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Steven S. An, PhD

Associate Professor

Departmental Affiliation(s):

Environmental Health Sciences

Contact Information

615 N. Wolfe Street
Room E6646
Baltimore , Maryland   21205
US        

410-502-5085
410-955-0299

SciVal Experts Research Profile

Education

PhD , Brown University , 2000
MS , Albany Medical College

Overview

My current work comprises both basic and translational research focusing on the cellular and molecular basis for obstructive lung diseases and exploring new intervention strategies. Molecular targets include: 1) HSP20; 2) Nrf2 pathways; and 3) novel G-protein coupled receptor expression, signaling and function in the lung.  

My lab has the unique capability to measure, at the single cell level, changes in stiffness using Magnetic Twisting Cytometry (MTC), contractile force using Fourier Transform Traction Microscopy (FTTM), and discrete molecular-level remodeling dynamics of the living cytoskeleton using Spontaneous Nanoscale Tracer Motions (SNTM). These state-of-art nanotechnologies are readily applicable to a wide variety of cell types and, in combination of multiple genetic, chemical and mechanical manipulations, have broad research applications that are at the interface of cell biology, physics and medicine.

An lab is supported by grants from National Institutes of Health: P01HL114471, R01HL107361, R01HL058506, R01AG041265, and R01DK035385.

Honors and Awards

  • Ann Woolcock Memorial Award for Outstanding Contributions and Future Promise in Asthma Research, American Thoracic Society, 2006
  • Faculty Research Initiative Fund Award, Johns Hopkins University, 2007
  • American Asthma Foundation (Sandler) Award, 2010
  • Pilot Grant from Johns Hopkins Engineering in Oncology Center at the Institute for NanoBioTechnology, 2011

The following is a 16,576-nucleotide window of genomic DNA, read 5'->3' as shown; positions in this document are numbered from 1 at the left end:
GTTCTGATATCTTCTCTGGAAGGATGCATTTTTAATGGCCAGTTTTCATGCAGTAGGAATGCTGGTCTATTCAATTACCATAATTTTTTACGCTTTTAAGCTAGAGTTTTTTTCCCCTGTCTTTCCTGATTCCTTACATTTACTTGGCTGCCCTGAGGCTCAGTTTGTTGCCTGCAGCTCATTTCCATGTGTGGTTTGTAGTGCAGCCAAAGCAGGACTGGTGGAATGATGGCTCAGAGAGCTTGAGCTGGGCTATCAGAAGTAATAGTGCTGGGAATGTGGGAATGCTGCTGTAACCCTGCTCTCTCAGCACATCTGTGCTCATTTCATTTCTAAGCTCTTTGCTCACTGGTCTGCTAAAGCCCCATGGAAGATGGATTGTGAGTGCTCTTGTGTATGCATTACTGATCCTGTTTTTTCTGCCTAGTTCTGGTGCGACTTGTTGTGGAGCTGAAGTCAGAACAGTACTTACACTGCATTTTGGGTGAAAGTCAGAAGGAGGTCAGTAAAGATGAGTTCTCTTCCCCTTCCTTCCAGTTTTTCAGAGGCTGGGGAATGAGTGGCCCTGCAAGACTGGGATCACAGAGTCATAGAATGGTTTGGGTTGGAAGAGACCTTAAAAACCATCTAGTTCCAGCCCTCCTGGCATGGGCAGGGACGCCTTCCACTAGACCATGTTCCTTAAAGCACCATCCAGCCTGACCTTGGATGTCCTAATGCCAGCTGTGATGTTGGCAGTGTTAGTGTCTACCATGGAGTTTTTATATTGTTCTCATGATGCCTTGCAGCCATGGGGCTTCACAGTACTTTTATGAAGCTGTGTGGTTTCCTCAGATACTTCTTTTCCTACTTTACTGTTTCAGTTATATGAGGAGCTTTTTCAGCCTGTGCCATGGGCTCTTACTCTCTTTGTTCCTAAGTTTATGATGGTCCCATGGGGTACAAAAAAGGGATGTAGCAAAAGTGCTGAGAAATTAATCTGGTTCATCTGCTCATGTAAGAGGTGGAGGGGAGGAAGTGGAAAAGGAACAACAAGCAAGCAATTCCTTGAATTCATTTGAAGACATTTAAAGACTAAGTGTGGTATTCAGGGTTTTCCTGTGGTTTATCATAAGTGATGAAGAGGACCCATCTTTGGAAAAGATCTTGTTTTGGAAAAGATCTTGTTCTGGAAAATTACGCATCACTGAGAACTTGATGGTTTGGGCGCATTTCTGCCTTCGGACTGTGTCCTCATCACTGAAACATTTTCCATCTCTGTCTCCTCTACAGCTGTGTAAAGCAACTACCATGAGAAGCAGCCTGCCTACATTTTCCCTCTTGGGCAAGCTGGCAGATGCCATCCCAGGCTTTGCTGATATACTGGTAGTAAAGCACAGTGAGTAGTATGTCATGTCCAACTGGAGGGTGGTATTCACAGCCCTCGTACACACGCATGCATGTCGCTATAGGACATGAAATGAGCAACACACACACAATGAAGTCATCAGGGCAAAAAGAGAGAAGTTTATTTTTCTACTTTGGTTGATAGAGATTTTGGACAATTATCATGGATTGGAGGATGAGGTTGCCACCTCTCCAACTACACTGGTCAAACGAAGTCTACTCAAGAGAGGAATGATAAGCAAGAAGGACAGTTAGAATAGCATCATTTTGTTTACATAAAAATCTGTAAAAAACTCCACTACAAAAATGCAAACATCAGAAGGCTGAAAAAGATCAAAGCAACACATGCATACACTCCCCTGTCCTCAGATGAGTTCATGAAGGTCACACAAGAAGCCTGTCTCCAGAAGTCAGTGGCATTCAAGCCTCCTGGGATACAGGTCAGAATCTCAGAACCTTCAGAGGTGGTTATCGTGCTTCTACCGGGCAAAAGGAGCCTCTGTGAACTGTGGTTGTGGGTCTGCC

• Developmental Project Award, the Johns Hopkins University In Vivo Cellular and Molecular Imaging Center (ICMIC), School of Medicine, 2011 & 2013
  • Teaching Excellence, Johns Hopkins Bloomberg School of Public Health, 2012 & 2013
  • Chairperson, Cardiovascular and Respiratory Sciences Integrated Review Group, Center for Scientific Review Special Emphasis Panel, 2013
  • Program Chair-Elect, Respiratory Structure and Function Assembly, American Thoracic Society, 2013
  • Program Chair, Respiratory Structure and Function Assembly, American Thoracic Society, 2014
  • Airway Hyperresponsivenss in Asthma
  • Airway Smooth Muscle
  • Cell Mechanics
  • Cytoskeleton
  • Nanotechnologies
  • Cancer
  • Metabolism
  • Aging

    Selected publications

  • An SS, Fabry B, Trepat X, Wang N, and Fredberg JJ. (2006) Do biophysical properties of the airway smooth muscle in culture predict airway hyperresponsiveness? Am J Respir Cell Mol Biol. 35:55-64.

  • Trepat X, Deng L, An SS, Navajas D, Tschumperlin DJ, Gerthoffer WT, Butler JP, and Fredberg JJ (2007) Universal physical responses to stretch in the living cell. Nature 447:592-595.

  • Deshpande DA, Wang WCH, McIlmoyle EL, Robinett KS, Schillinger RM, An SS, Sham JSK, and Liggett SB (2010) Bitter taste receptors on airway smooth muscle bronchodilate by localized calcium signaling and reverse obstruction. Nature Medicine 16:1299-1304.

    Deshpande DA, Robinett KS, Wang WC, Sham JS, An SS, and Liggett SB (2011) Reply to: Bronchodilator activity of bitter tastants in human tissues. Nature Medicine 17:716-778.

    An SS, Robinett KS, Deshpande DA, Wang WC, and Liggett SB (2012) Reply to: Activation of BK channels may not be required for bitter tastant-induced bronchodilation. Nature Medicine 18:648-651.

  • Garzon-Muvdi T, Schiapparelli P, Ap Rhys CM, Guerrero-Cazares H, Smith C, Kim DH, Kone L, Farber H, An SS, Levchenko A, and Quinones-Hinojosa A. (2012) Regulation of brain tumor dispersal by NKCC1 through a novel role in focal adhesion regulation. PLoS Biology 10(5):e1001320.

  • Mattison JA, Wang M, Bernier M, Zhang J, Park SS, Maudsley S, An SS, Santhanam L, Martin B, Faulkner S, Morrell C, Baur JA, Peshkin L, Sosnowska D, Csiszar A, Ungvari Z, Herbert RL, Tilmont EM, Pearson KJ, Lakatta EG, and de Cabo R. (2014) Resveratrol prevents high fat/sucrose diet-induced central arterial wall inflammation and stiffening in nonhuman primates. Cell Metabolism 20:183-190.

     

    We are currently looking for talented students and post-doctoral fellows to join our efforts to elucidate the pathogenesis of obstructive lung diseases, central aterial stiffening induced by diet and aging, and metastatic-invasion of cancer (spanning brain, breast, lung, melanoma and prostate).